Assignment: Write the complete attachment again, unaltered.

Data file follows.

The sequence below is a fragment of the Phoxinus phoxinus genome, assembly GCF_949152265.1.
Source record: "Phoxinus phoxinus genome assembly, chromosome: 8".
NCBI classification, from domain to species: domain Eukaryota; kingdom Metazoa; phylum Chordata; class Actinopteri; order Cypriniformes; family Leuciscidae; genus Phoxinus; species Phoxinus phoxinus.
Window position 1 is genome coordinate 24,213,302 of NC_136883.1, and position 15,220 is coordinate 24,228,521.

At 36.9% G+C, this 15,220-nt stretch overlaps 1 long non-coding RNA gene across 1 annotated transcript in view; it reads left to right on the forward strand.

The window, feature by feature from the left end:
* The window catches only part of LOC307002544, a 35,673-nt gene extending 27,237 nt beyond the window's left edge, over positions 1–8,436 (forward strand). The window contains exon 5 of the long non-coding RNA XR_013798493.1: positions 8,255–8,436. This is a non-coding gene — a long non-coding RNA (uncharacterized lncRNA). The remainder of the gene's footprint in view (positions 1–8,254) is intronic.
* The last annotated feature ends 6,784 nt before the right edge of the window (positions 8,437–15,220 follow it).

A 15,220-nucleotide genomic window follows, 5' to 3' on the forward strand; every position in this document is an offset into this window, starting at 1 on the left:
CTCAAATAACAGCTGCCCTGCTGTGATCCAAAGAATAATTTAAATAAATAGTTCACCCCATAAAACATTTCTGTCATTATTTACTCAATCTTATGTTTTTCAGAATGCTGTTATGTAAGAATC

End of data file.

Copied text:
The sequence below is a fragment of the Phoxinus phoxinus genome, assembly GCF_949152265.1.
Source record: "Phoxinus phoxinus genome assembly, chromosome: 8".
NCBI classification, from domain to species: domain Eukaryota; kingdom Metazoa; phylum Chordata; class Actinopteri; order Cypriniformes; family Leuciscidae; genus Phoxinus; species Phoxinus phoxinus.
Window position 1 is genome coordinate 24,213,302 of NC_136883.1, and position 15,220 is coordinate 24,228,521.

At 36.9% G+C, this 15,220-nt stretch overlaps 1 long non-coding RNA gene across 1 annotated transcript in view; it reads left to right on the forward strand.

The window, feature by feature from the left end:
* The window catches only part of LOC307002544, a 35,673-nt gene extending 27,237 nt beyond the window's left edge, over positions 1–8,436 (forward strand). The window contains exon 5 of the long non-coding RNA XR_013798493.1: positions 8,255–8,436. This is a non-coding gene — a long non-coding RNA (uncharacterized lncRNA). The remainder of the gene's footprint in view (positions 1–8,254) is intronic.
* The last annotated feature ends 6,784 nt before the right edge of the window (positions 8,437–15,220 follow it).

A 15,220-nucleotide genomic window follows, 5' to 3' on the forward strand; every position in this document is an offset into this window, starting at 1 on the left:
CTCAAATAACAGCTGCCCTGCTGTGATCCAAAGAATAATTTAAATAAATAGTTCACCCCATAAAACATTTCTGTCATTATTTACTCAATCTTATGTTTTTCAGAATGCTGTTATGTAAGAATC